4. Dirk Nowitzki

With summer dragging on and on and on before the NBA tips off, we’ve decided to initiate a multipart series that will be the definitive look at the best players in the NBA today.

Over lunch at the Outback Steakhouse (word to Steve Irwin), your crack SLAMonline.com staff sat down and ranked the 50 best players in the NBA today. We realize that’s kind of ambiguous, but that’s how basketball is and that’s how we like it. Basically, though, we tried to list the 50 guys we think have the most value to their teams, right now, at this moment. This doesn’t mean they’ll never be traded, and it doesn’t mean they’re due tremendous contract extensions, but it does mean — since value is king in the NBA — that over the next month or so we’ll run down the 50 guys that we think are the 50 best players, right here, right now.

Before long it’ll be time for our annual NBA team previews. Right now it’s time for some law and order…

4. Dirk Nowitzki

By Ben Collins

When Dirk Nowitzki first came into the league, he couldn’t stop
swearing. In practice after missed shots, in the locker room,
sometimes even in interviews. The guy had a second career as a sailor.

You know, if that whole “being the best International player in the
history of basketball” thing didn’t pan out.

But anyone and everyone who walked by this oversized kid trying to
fit into this new language, this new culture, this new style of play,
even, was going to make sure he panned out. Because they saw
something special in him.

They saw a kid who was a step quicker than anyone his size. They saw
a kid who was always one move ahead of his opponents, and one day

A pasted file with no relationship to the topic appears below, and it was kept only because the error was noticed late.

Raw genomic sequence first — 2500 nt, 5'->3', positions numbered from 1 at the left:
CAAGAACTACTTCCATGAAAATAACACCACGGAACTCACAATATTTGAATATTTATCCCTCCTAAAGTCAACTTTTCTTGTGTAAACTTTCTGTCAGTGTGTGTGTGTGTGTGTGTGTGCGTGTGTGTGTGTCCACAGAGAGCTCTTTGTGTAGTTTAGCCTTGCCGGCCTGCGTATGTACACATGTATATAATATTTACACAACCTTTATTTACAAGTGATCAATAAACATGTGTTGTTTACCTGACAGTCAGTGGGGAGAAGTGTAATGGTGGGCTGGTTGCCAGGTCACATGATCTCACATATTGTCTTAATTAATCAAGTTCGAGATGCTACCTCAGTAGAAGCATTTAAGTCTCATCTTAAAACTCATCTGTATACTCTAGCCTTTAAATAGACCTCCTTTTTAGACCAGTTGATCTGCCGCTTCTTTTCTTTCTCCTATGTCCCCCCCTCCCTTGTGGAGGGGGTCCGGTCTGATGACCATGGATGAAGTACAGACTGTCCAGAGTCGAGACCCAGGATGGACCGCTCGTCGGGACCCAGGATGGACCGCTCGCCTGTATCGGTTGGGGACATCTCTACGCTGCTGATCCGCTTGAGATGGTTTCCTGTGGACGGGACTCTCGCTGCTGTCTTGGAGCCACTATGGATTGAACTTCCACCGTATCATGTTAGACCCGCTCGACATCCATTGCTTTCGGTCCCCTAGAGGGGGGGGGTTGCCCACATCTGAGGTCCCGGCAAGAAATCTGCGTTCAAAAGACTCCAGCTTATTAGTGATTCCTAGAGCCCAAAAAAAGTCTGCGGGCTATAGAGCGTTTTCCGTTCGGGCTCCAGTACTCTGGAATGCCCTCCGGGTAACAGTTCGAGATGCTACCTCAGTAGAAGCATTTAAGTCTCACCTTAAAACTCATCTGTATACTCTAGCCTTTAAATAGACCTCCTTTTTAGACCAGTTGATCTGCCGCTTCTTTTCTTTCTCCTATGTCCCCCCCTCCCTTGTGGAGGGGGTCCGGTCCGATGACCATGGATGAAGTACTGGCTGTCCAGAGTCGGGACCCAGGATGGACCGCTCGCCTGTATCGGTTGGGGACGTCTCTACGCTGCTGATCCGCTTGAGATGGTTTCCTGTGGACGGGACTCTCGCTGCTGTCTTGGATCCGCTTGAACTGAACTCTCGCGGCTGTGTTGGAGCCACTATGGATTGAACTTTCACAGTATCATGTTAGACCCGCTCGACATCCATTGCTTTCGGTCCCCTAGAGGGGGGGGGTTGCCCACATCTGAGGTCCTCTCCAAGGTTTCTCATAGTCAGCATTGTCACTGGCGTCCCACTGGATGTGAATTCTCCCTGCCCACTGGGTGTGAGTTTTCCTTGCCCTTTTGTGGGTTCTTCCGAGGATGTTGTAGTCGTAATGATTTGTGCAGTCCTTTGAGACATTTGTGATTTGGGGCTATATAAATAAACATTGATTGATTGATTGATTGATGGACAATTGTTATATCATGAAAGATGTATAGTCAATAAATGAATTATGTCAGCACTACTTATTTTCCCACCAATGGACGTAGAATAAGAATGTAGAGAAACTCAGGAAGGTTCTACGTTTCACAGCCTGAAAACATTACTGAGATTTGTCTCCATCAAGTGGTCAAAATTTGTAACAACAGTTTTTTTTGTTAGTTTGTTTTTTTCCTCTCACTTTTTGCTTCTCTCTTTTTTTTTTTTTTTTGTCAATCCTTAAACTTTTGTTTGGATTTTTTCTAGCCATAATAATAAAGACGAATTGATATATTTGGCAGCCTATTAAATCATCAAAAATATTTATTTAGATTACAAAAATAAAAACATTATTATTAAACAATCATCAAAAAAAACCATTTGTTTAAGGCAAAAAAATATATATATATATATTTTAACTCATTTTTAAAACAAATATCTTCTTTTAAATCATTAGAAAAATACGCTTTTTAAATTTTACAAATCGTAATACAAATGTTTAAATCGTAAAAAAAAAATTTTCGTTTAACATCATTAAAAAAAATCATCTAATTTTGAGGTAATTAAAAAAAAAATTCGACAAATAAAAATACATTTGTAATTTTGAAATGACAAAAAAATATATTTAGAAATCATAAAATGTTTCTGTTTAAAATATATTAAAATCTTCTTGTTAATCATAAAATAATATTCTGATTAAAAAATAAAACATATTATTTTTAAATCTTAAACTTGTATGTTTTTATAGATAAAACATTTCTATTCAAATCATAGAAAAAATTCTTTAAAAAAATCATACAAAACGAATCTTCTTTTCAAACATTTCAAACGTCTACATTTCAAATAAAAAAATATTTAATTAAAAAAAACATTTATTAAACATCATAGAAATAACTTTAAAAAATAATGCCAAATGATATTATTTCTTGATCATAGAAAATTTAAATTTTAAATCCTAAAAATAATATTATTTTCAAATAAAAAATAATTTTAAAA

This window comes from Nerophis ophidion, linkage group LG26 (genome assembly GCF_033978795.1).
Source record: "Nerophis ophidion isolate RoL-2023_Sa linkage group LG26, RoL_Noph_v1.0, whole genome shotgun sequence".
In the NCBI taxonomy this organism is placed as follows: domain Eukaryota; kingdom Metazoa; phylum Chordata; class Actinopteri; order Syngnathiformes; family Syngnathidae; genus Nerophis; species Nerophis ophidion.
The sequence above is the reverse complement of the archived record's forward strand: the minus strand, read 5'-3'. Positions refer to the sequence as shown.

ahead in progress than any other of the NBA’s “pet projects.” And
they knew, ultimately, he just had the misfortune of undergoing his
entire maturation process in the NBA.

So, for years, there was always one phrase attached to Dirk in
shootarounds and practices. Whether it was uttered by the Mavs PR
Director Sarah Melton trying to cover up an ill-timed curse or Dallas
coach Avery Johnson trying to cover up an ill-advised pass, it was
the same thing.

“We’re working on that.”

His ever-improving post game? Dirk has almost fully transformed
himself into a two-dimensional offensive player. He will forever be
an oversized two-guard first, but with summers of practice in
Germany, perfecting a baby hook and a few new post moves, Nowitzki is
just as effective from the low-block.

His defense and toughness? A couple of clutch blocks in last year’s
Western Conference Finals and a few fiery shoves underneath the
basket later and the frontcourt of Nowitzki and DeSagana Diop and the
Mavericks shed their “soft white boys” image that they had picked up
in Dirk’s early years.

As for rebounding? Dirk has averaged more than nine rebounds per in
five of his last six seasons. Oh, and he happened to lead the league
in rebounding in the playoffs as his team marched to the NBA Finals
last year.

And if there’s any doubt that he’ll one day be at the top of SLAM’s
Top 50 Players list, or that he’ll bring his team back to NBA Finals,
or that can find a way to win it some time, then just remember this:
They’re working on that. Dammit.